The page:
Add another Star Trek technology to the list of things that now exist in real life: the Universal Translator. Well, Vocre isn’t “universal” per se — I’m sure it wouldn’t be able to do Vulcan — but it will make conversing with people who speak different Earth-bound languages a lot easier.
Vocre is an app for the iPhone that utilizes three different technologies on the backend to transcribe speech to text, translate the text from one language to another, then speak the text to your conversation partner. Despite the complex background handoffs, the frontend process is quick and seamless. The language engine and word lists reside on a server, giving Vocre a leg up on exiting translators, as it recognizes millions of words instead of thousands.
The speech to text engine is powered by Nuance. The app streams audio live to their servers, which sends back text once the app determines you’ve finished speaking. Users then have the opportunity to correct any mistakes before then activating the translation engine. My Language, the company behind Vocre, developed their “hybrid translation technology” which uses crowd-sourced language data. iSpeech then handles the text to voice. My Language co-founder and CEO Andrew Lauder lauded iSpeech as “the best quality human-like text to speech voices that we’ve ever heard.”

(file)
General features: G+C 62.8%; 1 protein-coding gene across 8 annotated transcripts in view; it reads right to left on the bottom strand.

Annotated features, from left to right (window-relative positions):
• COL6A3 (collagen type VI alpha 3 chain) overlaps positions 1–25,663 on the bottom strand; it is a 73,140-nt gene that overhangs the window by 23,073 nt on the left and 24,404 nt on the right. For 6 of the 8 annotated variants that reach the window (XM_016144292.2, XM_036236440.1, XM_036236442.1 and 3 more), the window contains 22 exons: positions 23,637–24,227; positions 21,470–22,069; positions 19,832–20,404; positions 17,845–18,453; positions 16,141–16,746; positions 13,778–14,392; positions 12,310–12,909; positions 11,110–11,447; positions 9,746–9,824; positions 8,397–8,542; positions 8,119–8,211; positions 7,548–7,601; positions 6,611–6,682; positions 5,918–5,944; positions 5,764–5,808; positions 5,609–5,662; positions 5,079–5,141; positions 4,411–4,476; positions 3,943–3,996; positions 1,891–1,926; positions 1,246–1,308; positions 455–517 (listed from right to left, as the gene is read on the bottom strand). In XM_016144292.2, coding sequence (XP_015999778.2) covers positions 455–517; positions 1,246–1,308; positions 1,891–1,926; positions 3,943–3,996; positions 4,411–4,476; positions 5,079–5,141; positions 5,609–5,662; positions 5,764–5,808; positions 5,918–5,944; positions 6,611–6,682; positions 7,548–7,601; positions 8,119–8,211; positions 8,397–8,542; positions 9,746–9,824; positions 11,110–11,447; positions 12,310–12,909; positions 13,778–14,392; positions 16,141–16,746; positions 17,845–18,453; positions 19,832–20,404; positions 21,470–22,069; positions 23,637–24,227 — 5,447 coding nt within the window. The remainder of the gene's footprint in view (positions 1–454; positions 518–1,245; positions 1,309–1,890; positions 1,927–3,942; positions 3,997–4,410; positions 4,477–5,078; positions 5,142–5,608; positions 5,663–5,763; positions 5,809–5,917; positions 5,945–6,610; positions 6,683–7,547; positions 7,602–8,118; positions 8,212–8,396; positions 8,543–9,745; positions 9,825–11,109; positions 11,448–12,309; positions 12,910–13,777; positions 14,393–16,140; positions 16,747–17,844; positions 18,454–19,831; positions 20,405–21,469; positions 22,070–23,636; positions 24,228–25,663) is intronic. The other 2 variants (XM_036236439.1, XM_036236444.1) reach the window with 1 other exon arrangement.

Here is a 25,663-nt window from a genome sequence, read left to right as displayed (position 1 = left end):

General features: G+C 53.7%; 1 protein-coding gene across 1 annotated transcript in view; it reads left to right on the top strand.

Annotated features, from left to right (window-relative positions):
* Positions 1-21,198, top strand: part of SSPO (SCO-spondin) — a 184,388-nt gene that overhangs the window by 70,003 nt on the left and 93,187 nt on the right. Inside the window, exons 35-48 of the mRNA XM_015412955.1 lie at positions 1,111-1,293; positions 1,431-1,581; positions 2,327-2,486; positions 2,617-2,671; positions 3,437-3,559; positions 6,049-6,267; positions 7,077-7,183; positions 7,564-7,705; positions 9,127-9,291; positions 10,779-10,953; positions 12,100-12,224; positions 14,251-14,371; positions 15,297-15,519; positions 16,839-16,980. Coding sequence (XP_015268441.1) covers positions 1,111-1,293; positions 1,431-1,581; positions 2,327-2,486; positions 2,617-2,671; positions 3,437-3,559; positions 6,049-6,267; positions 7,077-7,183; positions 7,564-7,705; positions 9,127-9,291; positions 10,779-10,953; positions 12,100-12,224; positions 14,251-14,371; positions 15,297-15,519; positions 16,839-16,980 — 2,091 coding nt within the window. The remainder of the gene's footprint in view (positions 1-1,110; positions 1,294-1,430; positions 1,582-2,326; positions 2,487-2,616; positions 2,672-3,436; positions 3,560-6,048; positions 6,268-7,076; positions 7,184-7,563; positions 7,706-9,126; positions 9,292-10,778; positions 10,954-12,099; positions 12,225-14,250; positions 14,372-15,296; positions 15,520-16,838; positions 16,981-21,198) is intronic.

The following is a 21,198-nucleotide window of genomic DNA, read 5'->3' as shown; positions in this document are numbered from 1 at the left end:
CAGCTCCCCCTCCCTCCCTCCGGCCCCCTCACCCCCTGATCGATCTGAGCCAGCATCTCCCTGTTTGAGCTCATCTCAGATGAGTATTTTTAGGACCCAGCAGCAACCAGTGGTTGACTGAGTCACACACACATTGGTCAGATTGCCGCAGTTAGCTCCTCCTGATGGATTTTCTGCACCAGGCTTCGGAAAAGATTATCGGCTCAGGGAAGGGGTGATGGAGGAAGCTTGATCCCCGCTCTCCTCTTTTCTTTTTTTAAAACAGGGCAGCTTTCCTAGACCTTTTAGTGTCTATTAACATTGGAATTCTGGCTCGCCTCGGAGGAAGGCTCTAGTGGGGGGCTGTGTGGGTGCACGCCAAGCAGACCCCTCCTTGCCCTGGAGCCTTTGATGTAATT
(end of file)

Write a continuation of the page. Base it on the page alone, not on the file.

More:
I also really like how the user interface works. There’s very little tapping involved — instead, the app utilizes the iPhone’s accelerometer to determine when to move on to the next step in the process. It’s not easy to explain (though it is easy to understand), so it’s best if I just point you to the TechCrunch Disrupt demo video. Skip to about 1:55 for the good stuff.
The only major drawback to this app (besides the lack of it on my Android phone) is that, just like Google voice to text, it requires a connection to the Internet to work. My Language claims that it uses a tiny amount of data, but even small bits of data can get expensive when you’re roaming in a different country. While it will work over Wi-Fi, hotspots aren’t ubiquitous everywhere.
Otherwise, I’m impressed. Currently Vocre is available in the App Store for free. With the initial download you get 10 free translations. After that, you’ll have to pay $0.99 for 10 more, and so on. The interface itself is in English and it will translate 9 languages and dialects: English (US, GB, AU), Spanish (Spain), French (France), German (Germany), Italian (Italy), Japanese (Japan) and Chinese (Mandarin/China). Support for more languages is coming later this year, according to TechCrunch.